On the Sunday of the Myrrh-Bearing Women

On the second Sunday after Pascha, our tradition commemorates the women who came before dawn with myrrh and spices to anoint the body of Christ.

As I read the passage, what strikes me is their faithfulness to their religion.

In its original sense, Latin religio isn’t about beliefs – it’s the set of duties to which a person is bound. It’s his obligation to his family, his city, his people. Religion – and its synonym piety – for the Romans was the whole bundle of daily, monthly, annual practices that make society and the world work. Along with paying taxes and obeying the law, a pious person naturally practiced reverence and token sacrifice to the state and its gods, to his ancestors and household spirits. The network of patronage and mutual obligation was understood to include the living, the departed, and the gods themselves. So the new cult of Christians were denounced as atheists and impious. Christians’ scandalous refusal to hold up their social obligation to sacrifice was a disruption to society, to relationships between people, and potentially between humans and the gods; naturally the Romans felt Christianity needed to be stamped out.

•   •   •

Some time ago I overheard a conversation between a friend and her brother, a recovering alcoholic.

“Making the bed is silly because you are just going to unmake it tonight,” she said.

He answered, “I need this little routine. It’s good for me.”

To her, making the bed was an isolated, ultimately meaningless act. To him, as he went on to explain, it was one brick in something he was building. In his 12-step program, he’d been challenged to re-situate his life in humility and to find knowledge of himself in daily practice. He’s a nonbeliever, so his practice consisted of a number of simple, repeated acts and new habits to give his life rhythm and to anchor each day in normal, human life. Each day that he makes his bed, brushes his teeth, reads his book, etc., grounds him a little more in the world inhabited by people who are not one drink away from destruction.

He’s not a believer in any religion, but in the original meaning of the word he’s becoming religious – and it’s healing his soul.

Religion is more about what your practice is making you into, than about the individual acts in which your religion consists. No one drop of water, however fast-moving and abrasive, can reshape stone. But a river carves a canyon, one drop at a time. Each intentional act of ours makes us minutely more of what we aim to be. And, of course, each unthinking act of ours conforms us a little more to the noise and dissolution of the world around us.

•   •   •

On Friday evening, Joseph and Nicodemus hurriedly washed and wrapped the body of Christ, and placed it in Joseph’s own newly-purchased tomb. With the sunset came the sabbath, when observant Jews could not work – so Saturday, the second day of Christ’s death, began with his body only half-prepared and his disciples devastated, hiding in their homes for fear of arrest. On Saturday evening, at the end of the sabbath, began the third day of Christ’s death. Early the next morning, Mary Magdalene, Joanna and the other women got up before dawn to go finish the job of anointing and preparing Christ’s body properly.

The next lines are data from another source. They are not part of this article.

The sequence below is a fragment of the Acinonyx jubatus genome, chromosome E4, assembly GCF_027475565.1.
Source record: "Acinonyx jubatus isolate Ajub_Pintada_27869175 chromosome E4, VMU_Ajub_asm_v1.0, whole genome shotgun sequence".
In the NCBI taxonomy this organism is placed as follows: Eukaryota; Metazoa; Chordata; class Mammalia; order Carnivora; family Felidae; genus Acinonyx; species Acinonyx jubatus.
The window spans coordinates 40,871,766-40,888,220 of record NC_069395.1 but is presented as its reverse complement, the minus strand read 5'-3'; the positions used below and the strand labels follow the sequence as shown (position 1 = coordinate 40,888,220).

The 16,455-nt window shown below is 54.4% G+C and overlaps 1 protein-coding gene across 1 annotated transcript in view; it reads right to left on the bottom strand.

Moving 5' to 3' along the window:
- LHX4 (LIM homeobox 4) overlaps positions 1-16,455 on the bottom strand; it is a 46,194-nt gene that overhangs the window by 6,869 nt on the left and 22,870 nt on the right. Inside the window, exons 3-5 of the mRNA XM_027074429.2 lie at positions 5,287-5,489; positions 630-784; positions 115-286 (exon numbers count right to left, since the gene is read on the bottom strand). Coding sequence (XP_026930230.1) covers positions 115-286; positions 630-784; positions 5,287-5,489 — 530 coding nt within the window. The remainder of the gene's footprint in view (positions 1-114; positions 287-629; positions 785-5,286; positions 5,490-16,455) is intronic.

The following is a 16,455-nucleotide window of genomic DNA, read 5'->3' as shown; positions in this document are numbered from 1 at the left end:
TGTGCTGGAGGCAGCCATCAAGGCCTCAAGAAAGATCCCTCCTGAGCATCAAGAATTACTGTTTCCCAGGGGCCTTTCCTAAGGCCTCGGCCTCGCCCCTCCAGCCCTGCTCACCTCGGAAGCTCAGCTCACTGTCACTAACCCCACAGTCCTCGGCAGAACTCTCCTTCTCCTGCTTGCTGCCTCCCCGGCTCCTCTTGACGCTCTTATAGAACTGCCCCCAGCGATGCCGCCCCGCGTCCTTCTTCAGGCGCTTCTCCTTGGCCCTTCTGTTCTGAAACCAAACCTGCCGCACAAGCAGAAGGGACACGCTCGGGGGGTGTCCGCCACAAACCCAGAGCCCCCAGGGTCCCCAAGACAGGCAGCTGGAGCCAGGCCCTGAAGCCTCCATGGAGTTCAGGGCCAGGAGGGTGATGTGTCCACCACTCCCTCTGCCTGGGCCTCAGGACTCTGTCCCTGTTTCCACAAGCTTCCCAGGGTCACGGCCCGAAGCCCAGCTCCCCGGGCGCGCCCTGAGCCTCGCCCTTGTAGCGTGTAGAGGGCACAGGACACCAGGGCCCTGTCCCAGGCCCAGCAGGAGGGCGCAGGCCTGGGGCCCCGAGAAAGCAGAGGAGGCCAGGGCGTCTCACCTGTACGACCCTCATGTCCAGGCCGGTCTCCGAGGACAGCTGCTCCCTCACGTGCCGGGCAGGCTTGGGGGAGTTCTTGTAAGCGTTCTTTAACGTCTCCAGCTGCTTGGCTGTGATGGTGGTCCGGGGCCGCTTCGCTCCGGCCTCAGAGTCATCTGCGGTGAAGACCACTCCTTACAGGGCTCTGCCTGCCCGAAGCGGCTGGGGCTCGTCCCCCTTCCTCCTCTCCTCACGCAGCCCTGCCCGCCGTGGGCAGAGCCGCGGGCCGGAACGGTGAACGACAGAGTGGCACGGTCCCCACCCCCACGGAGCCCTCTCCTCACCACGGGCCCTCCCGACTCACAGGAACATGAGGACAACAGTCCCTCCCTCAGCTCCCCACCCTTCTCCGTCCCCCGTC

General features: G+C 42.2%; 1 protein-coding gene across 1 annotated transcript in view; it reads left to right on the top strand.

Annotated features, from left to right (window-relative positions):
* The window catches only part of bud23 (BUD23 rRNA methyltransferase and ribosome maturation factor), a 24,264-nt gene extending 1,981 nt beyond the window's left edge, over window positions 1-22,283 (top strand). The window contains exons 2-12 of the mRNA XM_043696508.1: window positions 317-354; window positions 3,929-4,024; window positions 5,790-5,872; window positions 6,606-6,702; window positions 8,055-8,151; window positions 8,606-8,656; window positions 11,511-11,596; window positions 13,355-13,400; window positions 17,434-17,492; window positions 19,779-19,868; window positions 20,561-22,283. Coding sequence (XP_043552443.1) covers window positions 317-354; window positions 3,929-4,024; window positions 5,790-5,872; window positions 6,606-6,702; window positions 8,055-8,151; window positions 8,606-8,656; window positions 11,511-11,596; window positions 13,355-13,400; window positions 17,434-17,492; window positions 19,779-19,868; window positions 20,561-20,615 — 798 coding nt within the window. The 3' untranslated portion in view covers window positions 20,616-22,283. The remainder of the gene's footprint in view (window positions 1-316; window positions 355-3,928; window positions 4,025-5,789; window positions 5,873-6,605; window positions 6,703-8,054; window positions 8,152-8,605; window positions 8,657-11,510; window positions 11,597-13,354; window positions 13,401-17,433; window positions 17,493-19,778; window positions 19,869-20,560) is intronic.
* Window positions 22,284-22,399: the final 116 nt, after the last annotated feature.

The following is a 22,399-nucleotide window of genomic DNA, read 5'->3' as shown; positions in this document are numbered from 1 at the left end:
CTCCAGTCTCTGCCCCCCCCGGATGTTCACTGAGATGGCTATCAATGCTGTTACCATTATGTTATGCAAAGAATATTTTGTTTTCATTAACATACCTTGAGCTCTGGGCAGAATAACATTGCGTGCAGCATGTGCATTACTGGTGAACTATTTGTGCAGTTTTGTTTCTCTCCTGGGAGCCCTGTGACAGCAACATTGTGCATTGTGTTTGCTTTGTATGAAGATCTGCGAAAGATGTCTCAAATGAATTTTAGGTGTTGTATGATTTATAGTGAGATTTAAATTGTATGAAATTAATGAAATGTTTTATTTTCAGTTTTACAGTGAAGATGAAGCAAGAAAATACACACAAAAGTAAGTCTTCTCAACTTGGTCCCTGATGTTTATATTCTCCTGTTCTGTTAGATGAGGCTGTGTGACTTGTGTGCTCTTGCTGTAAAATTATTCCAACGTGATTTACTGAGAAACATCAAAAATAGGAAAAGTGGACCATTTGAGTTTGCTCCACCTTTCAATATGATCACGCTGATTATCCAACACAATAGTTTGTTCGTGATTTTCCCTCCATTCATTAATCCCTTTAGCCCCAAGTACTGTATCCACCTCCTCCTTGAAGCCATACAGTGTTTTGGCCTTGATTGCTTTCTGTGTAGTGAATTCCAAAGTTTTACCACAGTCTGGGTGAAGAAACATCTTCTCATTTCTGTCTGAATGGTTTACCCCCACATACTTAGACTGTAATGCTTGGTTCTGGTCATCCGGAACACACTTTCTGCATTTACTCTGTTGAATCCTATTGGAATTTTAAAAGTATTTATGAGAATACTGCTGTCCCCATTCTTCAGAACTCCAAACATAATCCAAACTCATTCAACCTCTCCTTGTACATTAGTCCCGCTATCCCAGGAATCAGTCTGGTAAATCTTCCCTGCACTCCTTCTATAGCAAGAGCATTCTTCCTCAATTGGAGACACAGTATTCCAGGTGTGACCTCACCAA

They weren’t looking for a resurrection. “Who will roll away the stone from the door of the tomb for us?” Their early-morning mission was not motivated by any hope or faith. They went to anoint Christ’s body because that is what you do. It needed doing, and the men were in hiding, so the women set out to do what custom demanded.

And it was when they undertook their “religious” obligation that their encounter with Life began.

•   •   •

How many times have we showed up for church out of habit, often grudgingly, with complaints about the early hour… and found by the end of the service that it’s changed us? Our dormant sense of awe and wonder didn’t fire up on demand, but the practical piety to which we’d trained ourselves put us in a place and among a people where we could be walked through our paces. We may not have experienced any glorious epiphany, but religious practice took us outside our own self-pity and sleepwalking, into intentional action.

I don’t awaken full of energy or faith. Most mornings I crawl from bed to shower to car with no sense of hope or conscious fellowship with God. I joke about not being a morning person, but when I awaken the world usually just looks grim. Memory of God comes along later, after I’m properly awake. If I’m going to do any serious prayer, it has to be in the evening. But it turns out stumbling half-asleep into the office is no preparation to live intentionally or meaningfully; experience says I need some kind of habit of morning prayer if I’m to be at all honest about being an alleged follower of Christ. Some days it may be no more than a moment’s quiet and the Trisagion Prayers, but even that is one of the bricks going into a life that hopefully will look like a Christian when it’s built.

So I’m perversely encouraged by the example of the myrrh-bearing women who set about the duty piety demanded of them without any hope or belief at all. It was simply their practice, and only their own integrity compelled them to fulfill their religious obligation. That gives me hope and confidence that my daily practice, however unimpressive, can put me in a place where I can at times encounter God; can shape me by Grace into the image and likeness God plans for me; and that neither God’s act nor my daily practice depends on the level of spirituality, peace or faith I’m able to bring to the act.

By Grace we’re saved, through faith which is the gift of God. That’s all about relationship with God and his people. But don’t sell religion short; it’s how we work out that salvation here and now.

The Myrrh-bearing women